Police's use of prison cells to hold the vulnerable is unacceptable, says peer

 

The man leading an independent inquiry into how the Metropolitan Police deals with mental health incidents has said it is "unacceptable" for officers to use police cells as holding facilities.

Lord Victor Adebowale has been asked to investigate how Britain’s largest police force deals with complicated mental health cases following a spate of deaths in their custody. Campaigners have long expressed concerns that people suffering mental health breakdowns are acutely vulnerable if they are placed in police custody and that a disproportionate number of people who have died in such circumstances have been young black men. Earlier this summer an inquest jury ruled that police had used “unsuitable force” to restrain Sean Riggs, a mentally ill musician from South London who later died in a police cell.

In his first newspaper interview  since taking over the commission of inquiry last month, Lord Adebowale said he is cautious about coming to any premature conclusions but admitted there were clearly already areas where professionals knew police practice could be improved.

“The cells being used as places of safety is unacceptable,” he told The Independent. “The police are perceived to be in a difficult position but frankly that’s not my concern. My job is to ensure that the police response is improved.”

The life peer, who has significant experience in mental health issues and previously led an inquiry into the police’s use of stop and search powers, has insisted that his report will not shy away from criticising the police if they are found to be in the wrong.

“I haven’t approached this with deep sympathy for the police, or any other emergency service for that matter,” he said. “I have approached this as a tax payer who expects when they dial 999 to get an excellent response. I’m not going to be blaming this on the recession, put it that way.”

Metropolitan Police commissioner Bernard Hogan-Howe unveiled the inquiry in the wake of the damning inquest into Sean Riggs’ death but it was immediately criticised by campaigners as a “cosmetic exercise.”

Adebowale said he was disappointed by initial reaction to the commission because it prejudged what the researchers would find. He has insisted that both the report and its recommendations will be made public whilst the Met Police commissioner has promised to publicly explain any recommendations that his force declines to implement.

“It was a bit sad to read before I’d even called the first meeting that this was a whitewash,” he explained. “You kind of expect that but it’s like why don’t you pick up the phone and talk to me?”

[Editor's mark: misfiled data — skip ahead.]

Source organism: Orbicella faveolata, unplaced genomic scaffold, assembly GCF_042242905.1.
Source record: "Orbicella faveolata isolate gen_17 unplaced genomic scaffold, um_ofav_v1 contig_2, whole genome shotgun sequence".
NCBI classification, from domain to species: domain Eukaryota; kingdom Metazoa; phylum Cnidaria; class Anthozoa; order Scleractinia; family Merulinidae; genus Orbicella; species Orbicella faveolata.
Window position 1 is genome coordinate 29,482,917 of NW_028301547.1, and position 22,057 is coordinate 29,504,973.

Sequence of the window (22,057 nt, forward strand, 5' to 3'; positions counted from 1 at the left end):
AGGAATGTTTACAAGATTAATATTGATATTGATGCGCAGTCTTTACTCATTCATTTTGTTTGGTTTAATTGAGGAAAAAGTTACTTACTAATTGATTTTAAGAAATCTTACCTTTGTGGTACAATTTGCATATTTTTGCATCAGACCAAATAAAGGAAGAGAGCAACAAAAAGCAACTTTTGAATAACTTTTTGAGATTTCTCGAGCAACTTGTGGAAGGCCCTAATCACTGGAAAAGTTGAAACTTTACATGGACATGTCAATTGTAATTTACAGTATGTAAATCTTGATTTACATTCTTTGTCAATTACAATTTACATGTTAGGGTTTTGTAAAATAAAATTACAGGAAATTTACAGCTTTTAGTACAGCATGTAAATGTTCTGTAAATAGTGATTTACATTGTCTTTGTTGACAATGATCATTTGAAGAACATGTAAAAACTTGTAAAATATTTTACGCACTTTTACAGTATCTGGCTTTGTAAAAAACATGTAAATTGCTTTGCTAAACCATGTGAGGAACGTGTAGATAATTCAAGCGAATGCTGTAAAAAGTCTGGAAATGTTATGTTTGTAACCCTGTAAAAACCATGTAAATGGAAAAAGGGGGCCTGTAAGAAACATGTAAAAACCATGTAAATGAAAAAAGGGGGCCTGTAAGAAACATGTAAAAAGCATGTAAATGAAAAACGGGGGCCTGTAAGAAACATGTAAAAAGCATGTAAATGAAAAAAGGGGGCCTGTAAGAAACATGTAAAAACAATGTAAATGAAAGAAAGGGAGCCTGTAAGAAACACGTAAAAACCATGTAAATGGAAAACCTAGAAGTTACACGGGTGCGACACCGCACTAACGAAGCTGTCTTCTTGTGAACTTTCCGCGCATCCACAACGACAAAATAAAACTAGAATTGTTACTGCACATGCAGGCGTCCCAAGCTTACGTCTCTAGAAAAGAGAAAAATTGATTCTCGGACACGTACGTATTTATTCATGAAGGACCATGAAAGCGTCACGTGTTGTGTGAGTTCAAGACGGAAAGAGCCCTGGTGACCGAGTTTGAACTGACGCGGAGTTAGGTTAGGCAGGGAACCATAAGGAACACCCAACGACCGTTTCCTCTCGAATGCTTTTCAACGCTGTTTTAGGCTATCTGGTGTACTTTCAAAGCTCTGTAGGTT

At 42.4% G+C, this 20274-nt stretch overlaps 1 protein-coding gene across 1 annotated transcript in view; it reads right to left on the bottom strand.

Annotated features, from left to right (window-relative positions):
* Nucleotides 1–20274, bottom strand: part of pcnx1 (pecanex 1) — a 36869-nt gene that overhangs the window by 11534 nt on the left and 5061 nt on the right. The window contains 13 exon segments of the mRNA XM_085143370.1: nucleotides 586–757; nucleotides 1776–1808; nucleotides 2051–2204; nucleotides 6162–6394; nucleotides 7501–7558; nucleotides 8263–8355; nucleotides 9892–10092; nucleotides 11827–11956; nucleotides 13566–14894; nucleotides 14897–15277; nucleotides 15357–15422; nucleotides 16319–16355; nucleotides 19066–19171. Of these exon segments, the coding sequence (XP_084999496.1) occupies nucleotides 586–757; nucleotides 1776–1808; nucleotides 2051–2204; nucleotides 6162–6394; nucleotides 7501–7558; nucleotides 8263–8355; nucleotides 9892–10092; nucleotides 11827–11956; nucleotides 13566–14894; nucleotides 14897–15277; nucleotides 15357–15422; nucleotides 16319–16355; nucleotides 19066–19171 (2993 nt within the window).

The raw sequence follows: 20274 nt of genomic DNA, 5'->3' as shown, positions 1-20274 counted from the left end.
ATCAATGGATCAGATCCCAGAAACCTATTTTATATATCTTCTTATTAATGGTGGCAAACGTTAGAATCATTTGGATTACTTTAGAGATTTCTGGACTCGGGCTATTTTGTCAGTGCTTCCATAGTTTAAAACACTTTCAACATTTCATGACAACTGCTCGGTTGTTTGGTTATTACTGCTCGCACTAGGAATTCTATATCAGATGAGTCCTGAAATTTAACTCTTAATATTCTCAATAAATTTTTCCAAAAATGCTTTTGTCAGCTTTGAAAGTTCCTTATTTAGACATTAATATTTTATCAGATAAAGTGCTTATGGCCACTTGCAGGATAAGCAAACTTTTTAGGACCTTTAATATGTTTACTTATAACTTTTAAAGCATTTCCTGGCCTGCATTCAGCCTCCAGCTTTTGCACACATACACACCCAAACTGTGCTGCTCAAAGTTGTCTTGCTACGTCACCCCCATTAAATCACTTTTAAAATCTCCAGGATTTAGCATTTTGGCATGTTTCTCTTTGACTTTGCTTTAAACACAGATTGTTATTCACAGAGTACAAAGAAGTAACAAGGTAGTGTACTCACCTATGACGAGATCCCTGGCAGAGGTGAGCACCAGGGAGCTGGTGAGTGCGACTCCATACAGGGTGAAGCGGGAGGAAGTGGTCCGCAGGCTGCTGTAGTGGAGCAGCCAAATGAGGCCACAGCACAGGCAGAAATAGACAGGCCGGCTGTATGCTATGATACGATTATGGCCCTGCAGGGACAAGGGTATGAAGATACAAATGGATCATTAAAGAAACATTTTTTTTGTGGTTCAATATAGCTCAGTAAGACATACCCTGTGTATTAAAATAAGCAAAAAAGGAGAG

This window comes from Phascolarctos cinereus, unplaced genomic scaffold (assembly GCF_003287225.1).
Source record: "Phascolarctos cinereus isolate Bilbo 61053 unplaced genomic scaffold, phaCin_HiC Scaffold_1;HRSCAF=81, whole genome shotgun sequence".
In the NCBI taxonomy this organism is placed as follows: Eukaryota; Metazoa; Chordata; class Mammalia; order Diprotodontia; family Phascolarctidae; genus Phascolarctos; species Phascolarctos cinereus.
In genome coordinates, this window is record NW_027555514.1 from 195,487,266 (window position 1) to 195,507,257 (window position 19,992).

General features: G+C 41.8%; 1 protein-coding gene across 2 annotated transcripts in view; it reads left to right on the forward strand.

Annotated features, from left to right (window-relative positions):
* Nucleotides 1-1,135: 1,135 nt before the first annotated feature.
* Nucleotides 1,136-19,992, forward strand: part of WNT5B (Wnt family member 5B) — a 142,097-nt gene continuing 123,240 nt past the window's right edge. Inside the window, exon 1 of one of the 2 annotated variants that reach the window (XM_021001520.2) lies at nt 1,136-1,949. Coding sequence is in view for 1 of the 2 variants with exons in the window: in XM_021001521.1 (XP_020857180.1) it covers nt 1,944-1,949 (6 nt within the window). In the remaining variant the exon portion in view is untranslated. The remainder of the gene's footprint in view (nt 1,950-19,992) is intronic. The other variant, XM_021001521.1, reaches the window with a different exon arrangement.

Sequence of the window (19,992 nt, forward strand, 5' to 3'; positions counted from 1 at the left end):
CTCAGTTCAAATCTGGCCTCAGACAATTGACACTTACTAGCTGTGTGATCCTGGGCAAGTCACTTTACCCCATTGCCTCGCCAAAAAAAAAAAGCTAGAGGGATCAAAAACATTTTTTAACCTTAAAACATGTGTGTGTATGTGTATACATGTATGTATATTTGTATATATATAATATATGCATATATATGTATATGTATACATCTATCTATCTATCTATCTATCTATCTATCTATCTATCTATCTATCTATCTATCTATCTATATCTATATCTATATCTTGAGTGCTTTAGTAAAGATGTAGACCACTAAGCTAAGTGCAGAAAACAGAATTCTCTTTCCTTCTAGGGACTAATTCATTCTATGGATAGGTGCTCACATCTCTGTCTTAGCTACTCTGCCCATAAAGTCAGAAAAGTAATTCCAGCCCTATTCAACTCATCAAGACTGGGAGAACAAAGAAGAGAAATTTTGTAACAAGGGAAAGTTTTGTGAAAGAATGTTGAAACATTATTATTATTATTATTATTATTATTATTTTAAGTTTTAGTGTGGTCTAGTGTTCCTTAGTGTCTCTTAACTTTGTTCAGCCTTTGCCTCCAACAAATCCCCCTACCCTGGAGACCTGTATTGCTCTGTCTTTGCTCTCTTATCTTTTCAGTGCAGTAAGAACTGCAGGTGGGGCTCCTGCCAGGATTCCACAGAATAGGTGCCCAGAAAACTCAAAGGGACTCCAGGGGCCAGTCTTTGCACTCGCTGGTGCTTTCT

He added: “I will produce recommendations that are actionable. I’m not interested in doing a piece of work that’s measured by its weight. I can’t compel the police but in making the report public and in making the recommendations public and in getting the commissioner to agree to explain his thinking I’ve gone as far as a member of the public can do.”

Asked whether he had any fears of his report being ignored by the police he replied: “I wouldn’t have said yes if I was intending to produce a report that just sits on the shelf of the commissioner’s office. I will be furious actually if that occurs because I hate wasting time. I do not think that’s going to be the case though, not least because I’d be telling people if it was.”

While groups like Inquest and Black Mental Health UK are not on the commission panel they will be invited to give evidence. Those who have been picked to pour through the thousands of police documents, Adebowale says, are specialists in crime, mental health or both.

Experts on the panel include Paul Farmer, head of the mental health charity Mind, Patrick Vernon, a specialist mental health within black and minority communities and Simon Cole, the chief constable of Leicestershire Constabulary.

Because a disproportionate number of deaths in custody victims within the Met Police have been young black men, campaigners have long argued that some sort of institutional racism must play a part in their response to mental health incidences.

Lord Adebowale, who is himself the son of Nigerian immigrants, said he recognised that there were concerns over race but insisted that his commission was there to look at all the victims over the last five years, regardless of race or creed.

“There is some evidence – and I say some evidence because it’s important I don’t start this piece of work with the conclusions already in my head – both anecdotal and statistical that would indicate black people are disproportionately affected by police responses to mental health incidences,” he said. “Of course the shocking death of Sean Riggs brings the police’s relationship with the Afro-Caribbean community across a whole range of areas into sharp focus. But that is not my inquiry’s purpose.”

He added: “If the response of the police to incidences involving mental health is in anyway tainted by prejudicial views of race we will find out and believe me I will make it very clear. In my stop and search inquiry I did not hesitate in making it clear the disproportional impact of stop and search on young black men.”

Nonetheless he added that it was important people understand how much the police are relied upon to deal with the immediate aftermath of serious mental health incidences. Over the next few weeks he will accompany street constables as they make their rounds.

“I think it’s important to understand what it’s like from their point of view,” he said. “The emergency services are the people who run in when everyone else is running out. I do start from a position of general respect for what they do. But it’s not blind and I won’t hesitate to critique them where I think they’re getting it wrong.”

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